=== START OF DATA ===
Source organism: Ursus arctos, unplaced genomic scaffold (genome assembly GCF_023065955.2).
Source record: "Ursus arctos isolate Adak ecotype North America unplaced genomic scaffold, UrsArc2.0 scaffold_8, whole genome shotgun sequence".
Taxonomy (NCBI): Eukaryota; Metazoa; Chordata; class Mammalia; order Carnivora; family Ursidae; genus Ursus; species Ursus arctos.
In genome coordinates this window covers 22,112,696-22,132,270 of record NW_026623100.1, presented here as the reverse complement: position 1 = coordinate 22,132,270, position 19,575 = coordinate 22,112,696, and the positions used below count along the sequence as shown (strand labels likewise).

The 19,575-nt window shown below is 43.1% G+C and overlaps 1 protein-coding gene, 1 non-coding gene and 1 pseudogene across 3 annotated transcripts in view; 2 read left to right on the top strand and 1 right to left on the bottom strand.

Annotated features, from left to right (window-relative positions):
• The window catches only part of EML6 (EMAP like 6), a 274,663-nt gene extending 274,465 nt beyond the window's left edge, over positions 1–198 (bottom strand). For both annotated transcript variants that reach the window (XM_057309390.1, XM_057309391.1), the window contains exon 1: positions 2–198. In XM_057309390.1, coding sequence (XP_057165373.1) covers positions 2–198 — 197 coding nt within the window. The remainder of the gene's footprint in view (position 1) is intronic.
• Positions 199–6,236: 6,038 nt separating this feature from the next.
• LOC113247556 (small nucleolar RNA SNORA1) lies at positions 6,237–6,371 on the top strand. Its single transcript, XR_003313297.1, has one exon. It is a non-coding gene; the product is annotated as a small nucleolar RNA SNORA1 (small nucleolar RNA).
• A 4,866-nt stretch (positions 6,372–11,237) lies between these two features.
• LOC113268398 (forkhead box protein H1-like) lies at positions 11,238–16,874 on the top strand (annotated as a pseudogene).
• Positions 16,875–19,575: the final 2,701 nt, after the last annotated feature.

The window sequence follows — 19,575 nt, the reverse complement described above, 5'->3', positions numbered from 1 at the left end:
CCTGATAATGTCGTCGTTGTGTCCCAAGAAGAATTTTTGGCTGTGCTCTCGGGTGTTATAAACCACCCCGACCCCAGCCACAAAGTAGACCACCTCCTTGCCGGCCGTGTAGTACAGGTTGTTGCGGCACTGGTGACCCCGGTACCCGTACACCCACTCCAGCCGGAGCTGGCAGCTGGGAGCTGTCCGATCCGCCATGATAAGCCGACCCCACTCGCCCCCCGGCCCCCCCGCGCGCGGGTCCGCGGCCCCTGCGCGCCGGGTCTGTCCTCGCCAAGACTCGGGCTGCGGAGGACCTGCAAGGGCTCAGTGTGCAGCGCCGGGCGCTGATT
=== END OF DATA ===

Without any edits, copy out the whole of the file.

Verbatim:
Source organism: Ursus arctos, unplaced genomic scaffold (genome assembly GCF_023065955.2).
Source record: "Ursus arctos isolate Adak ecotype North America unplaced genomic scaffold, UrsArc2.0 scaffold_8, whole genome shotgun sequence".
Taxonomy (NCBI): Eukaryota; Metazoa; Chordata; class Mammalia; order Carnivora; family Ursidae; genus Ursus; species Ursus arctos.
In genome coordinates this window covers 22,112,696-22,132,270 of record NW_026623100.1, presented here as the reverse complement: position 1 = coordinate 22,132,270, position 19,575 = coordinate 22,112,696, and the positions used below count along the sequence as shown (strand labels likewise).

The 19,575-nt window shown below is 43.1% G+C and overlaps 1 protein-coding gene, 1 non-coding gene and 1 pseudogene across 3 annotated transcripts in view; 2 read left to right on the top strand and 1 right to left on the bottom strand.

Annotated features, from left to right (window-relative positions):
• The window catches only part of EML6 (EMAP like 6), a 274,663-nt gene extending 274,465 nt beyond the window's left edge, over positions 1–198 (bottom strand). For both annotated transcript variants that reach the window (XM_057309390.1, XM_057309391.1), the window contains exon 1: positions 2–198. In XM_057309390.1, coding sequence (XP_057165373.1) covers positions 2–198 — 197 coding nt within the window. The remainder of the gene's footprint in view (position 1) is intronic.
• Positions 199–6,236: 6,038 nt separating this feature from the next.
• LOC113247556 (small nucleolar RNA SNORA1) lies at positions 6,237–6,371 on the top strand. Its single transcript, XR_003313297.1, has one exon. It is a non-coding gene; the product is annotated as a small nucleolar RNA SNORA1 (small nucleolar RNA).
• A 4,866-nt stretch (positions 6,372–11,237) lies between these two features.
• LOC113268398 (forkhead box protein H1-like) lies at positions 11,238–16,874 on the top strand (annotated as a pseudogene).
• Positions 16,875–19,575: the final 2,701 nt, after the last annotated feature.

The window sequence follows — 19,575 nt, the reverse complement described above, 5'->3', positions numbered from 1 at the left end:
CCTGATAATGTCGTCGTTGTGTCCCAAGAAGAATTTTTGGCTGTGCTCTCGGGTGTTATAAACCACCCCGACCCCAGCCACAAAGTAGACCACCTCCTTGCCGGCCGTGTAGTACAGGTTGTTGCGGCACTGGTGACCCCGGTACCCGTACACCCACTCCAGCCGGAGCTGGCAGCTGGGAGCTGTCCGATCCGCCATGATAAGCCGACCCCACTCGCCCCCCGGCCCCCCCGCGCGCGGGTCCGCGGCCCCTGCGCGCCGGGTCTGTCCTCGCCAAGACTCGGGCTGCGGAGGACCTGCAAGGGCTCAGTGTGCAGCGCCGGGCGCTGATT